April 16, 2013 by Carsen
First we want to say our thoughts and prayers go out to the victims and families who were affected by the recent blast in Boston. There are no words to describe how sad this situation is.
It is amazing to see the support from people across the globe looking to find a way to help. While we encourage charitable donations, you do need to be aware of scams out there. It is absolutely horrible that some try to capitalize and scam during these situations, but we have already seen several tactics.
Both organizations and individuals need to be sure they know and understand where their donations are going and remain secure. There have been many reports of fake websites, sales of domain names, as well as false social media claims. Here are a three examples:
MSN reported that there was a Twitter account that claimed to be providing $1 for Boston Marathon victims for every retweet. This account was brand new, had limited tweets and followers. Those are signs of scams.
There have been phone calls for “Donations for the Boston Explosion.” If you get such a call kindly decline, report the caller and donate at your trusted source. Many claim to be receiving funds, but how do you know who is really on the other line?
This excerpt comes from The Domains blog:
“There are now at least 125 domain names that have been recently registered relating to the explosions at the Boston Marathon today and most troubling many that look like charitable domains that can be be used to raise money for the victims.
Over 20 of the domain .com/.net domains registered today sound like they could be used for fundraising efforts for the victims so we need to watch those to make sure they are only used by licensed and regulated charities.
We noted earlier today, just minutes after the reports of the explosions hit the news, domain names related to the bombings were already registered and some parked by people looking to make money off the tragedy. While we don’t know every registrants intention, we do know historically that many of the domain names registered immediately after were done to get traffic and make money parking domains or worse.”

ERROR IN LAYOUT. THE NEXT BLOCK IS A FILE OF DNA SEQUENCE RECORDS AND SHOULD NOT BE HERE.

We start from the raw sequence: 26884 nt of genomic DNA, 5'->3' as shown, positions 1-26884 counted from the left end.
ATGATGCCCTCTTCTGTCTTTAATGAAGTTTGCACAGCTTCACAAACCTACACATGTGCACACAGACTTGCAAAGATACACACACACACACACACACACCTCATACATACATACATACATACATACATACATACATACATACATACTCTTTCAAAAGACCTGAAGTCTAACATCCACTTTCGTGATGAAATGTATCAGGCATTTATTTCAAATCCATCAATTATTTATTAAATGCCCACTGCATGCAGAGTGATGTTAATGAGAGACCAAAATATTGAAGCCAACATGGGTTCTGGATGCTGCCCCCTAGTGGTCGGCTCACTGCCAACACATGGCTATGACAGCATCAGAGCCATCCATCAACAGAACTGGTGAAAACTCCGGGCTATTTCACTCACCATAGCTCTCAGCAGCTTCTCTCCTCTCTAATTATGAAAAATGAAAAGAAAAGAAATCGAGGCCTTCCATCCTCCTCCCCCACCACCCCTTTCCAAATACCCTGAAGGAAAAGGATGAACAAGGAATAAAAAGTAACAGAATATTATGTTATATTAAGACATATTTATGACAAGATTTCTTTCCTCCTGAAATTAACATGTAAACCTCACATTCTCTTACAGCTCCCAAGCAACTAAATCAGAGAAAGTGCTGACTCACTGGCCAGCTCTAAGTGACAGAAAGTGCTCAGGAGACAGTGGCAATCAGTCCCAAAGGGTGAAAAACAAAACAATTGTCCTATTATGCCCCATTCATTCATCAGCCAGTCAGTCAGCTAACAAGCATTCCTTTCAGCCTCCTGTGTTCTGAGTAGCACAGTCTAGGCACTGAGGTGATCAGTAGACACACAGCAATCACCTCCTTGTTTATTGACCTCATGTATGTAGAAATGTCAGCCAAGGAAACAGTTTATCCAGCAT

The best way to donate
If you are able and willing to donate to the cause, the best way to give is through verified charitable organizations. Go directly to their websites and call the number they have listed.
April 15, 2013 by Carsen
You may be excited about a tax refund, but be sure your identity is protected
Today is the exciting IRS Tax filing deadline, and while you may be focused on getting your taxes filed, you also need to be aware of possible threats for identity theft during this season. According to the testimony of The Honorable J. Russell George Treasury Inspector General for Tax Administration, as of December 31, 2012, the IRS identified almost 1.8 million incidents of identity theft affecting tax administration during 2012. This is an increase from more than 1 million in 2011.
One possible occurrence of fraud is when you are told that you have already filed or that your information doesn’t match IRS records when you try to file. A person uses your social security number and other personal information to file as you, providing false numbers with an address where they can collect the refund. If this happens, be sure to alert the IRS immediately.This happened to a woman in Utah recently, and this article tells her story as well as provides some tips to stay protected:
Look at your credit report at least once a year. If you see something suspicious, investigate and report it.
Be sure you are going to a trusted facility to prepare your taxes.
Other possible scams
Scam: Emails sent to you can pose as the IRS stating that you forgot to list your social security number or other personal information and request immediate action.
Scam: Email telling you that your “fax” or return didn’t go through, and you need to re-send it to the address listed.
What to do: Do not reply to either email with information. Contact your trusted contact (accountant, personal contact at the IRS) and alert them of the message you received. If there is missing information, they can tell you how to appropriately disclose it.
April 01, 2013 by Carsen
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This April Fool's Day, even the brightest of the bunch will fall for pranks. Don't become a victim of Cyber predators.
TOP 10 ways to become a security fool.
You have probably seen at least one of these methods before. Don't fall for it!
Clicking the link that says you just won $1,000,000. Come on, Really?
Responding to your foreign "friend" who emails you saying you have an unclaimed inheritance
Providing your social security number to the Sweepstakes you have just "won"
Forwarding the picture of a two-headed horse (no one wants to see this anyway)
Making your password for all your accounts QWERTY123 (or password, or monkey, etc.)
Putting your home address, phone number, and every current location on your social profiles
Giving credit card information online in order to receive a "free" gift in the mail
Inserting an unknown device into your work or home computer
Posting confidential business information on your social sites
Leaving your work computer unattended, unlocked, and logged in
For more information on Security Awareness Training, including communication materials like newsletters and posters, please visit our Security page.